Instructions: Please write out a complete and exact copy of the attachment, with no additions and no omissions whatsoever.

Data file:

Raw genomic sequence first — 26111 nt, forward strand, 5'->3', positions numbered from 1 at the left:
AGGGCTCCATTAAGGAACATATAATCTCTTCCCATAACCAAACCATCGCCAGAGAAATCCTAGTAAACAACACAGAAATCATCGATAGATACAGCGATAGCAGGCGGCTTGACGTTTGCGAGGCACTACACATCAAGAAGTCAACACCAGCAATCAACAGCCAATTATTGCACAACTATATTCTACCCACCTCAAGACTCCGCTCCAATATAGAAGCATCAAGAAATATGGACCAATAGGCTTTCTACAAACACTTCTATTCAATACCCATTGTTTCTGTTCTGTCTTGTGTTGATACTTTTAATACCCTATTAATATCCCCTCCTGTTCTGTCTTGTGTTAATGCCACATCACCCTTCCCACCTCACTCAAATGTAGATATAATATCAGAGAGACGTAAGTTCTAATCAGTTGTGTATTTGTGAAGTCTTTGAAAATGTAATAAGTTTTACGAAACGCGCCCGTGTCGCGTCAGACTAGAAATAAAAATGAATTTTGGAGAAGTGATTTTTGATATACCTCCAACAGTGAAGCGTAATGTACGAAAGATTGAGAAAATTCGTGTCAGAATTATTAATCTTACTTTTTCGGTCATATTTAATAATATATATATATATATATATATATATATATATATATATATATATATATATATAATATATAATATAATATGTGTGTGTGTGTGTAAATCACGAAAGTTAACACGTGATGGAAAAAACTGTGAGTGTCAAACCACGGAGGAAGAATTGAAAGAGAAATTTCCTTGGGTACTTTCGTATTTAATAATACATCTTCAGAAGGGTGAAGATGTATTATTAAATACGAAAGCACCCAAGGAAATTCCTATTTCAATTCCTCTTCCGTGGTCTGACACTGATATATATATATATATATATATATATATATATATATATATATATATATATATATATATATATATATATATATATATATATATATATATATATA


Raw genomic sequence first — 26111 nt, forward strand, 5'->3', positions numbered from 1 at the left:
AGGGCTCCATTAAGGAACATATAATCTCTTCCCATAACCAAACCATCGCCAGAGAAATCCTAGTAAACAACACAGAAATCATCGATAGATACAGCGATAGCAGGCGGCTTGACGTTTGCGAGGCACTACACATCAAGAAGTCAACACCAGCAATCAACAGCCAATTATTGCACAACTATATTCTACCCACCTCAAGACTCCGCTCCAATATAGAAGCATCAAGAAATATGGACCAATAGGCTTTCTACAAACACTTCTATTCAATACCCATTGTTTCTGTTCTGTCTTGTGTTGATACTTTTAATACCCTATTAATATCCCCTCCTGTTCTGTCTTGTGTTAATGCCACATCACCCTTCCCACCTCACTCAAATGTAGATATAATATCAGAGAGACGTAAGTTCTAATCAGTTGTGTATTTGTGAAGTCTTTGAAAATGTAATAAGTTTTACGAAACGCGCCCGTGTCGCGTCAGACTAGAAATAAAAATGAATTTTGGAGAAGTGATTTTTGATATACCTCCAACAGTGAAGCGTAATGTACGAAAGATTGAGAAAATTCGTGTCAGAATTATTAATCTTACTTTTTCGGTCATATTTAATAATATATATATATATATATATATATATATATATATATATATATATATATATATAATATATAATATAATATGTGTGTGTGTGTGTAAATCACGAAAGTTAACACGTGATGGAAAAAACTGTGAGTGTCAAACCACGGAGGAAGAATTGAAAGAGAAATTTCCTTGGGTACTTTCGTATTTAATAATACATCTTCAGAAGGGTGAAGATGTATTATTAAATACGAAAGCACCCAAGGAAATTCCTATTTCAATTCCTCTTCCGTGGTCTGACACTGATATATATATATATATATATATATATATATATATATATATATATATATATATATATATATATATATATATATATATATATATATATATATATA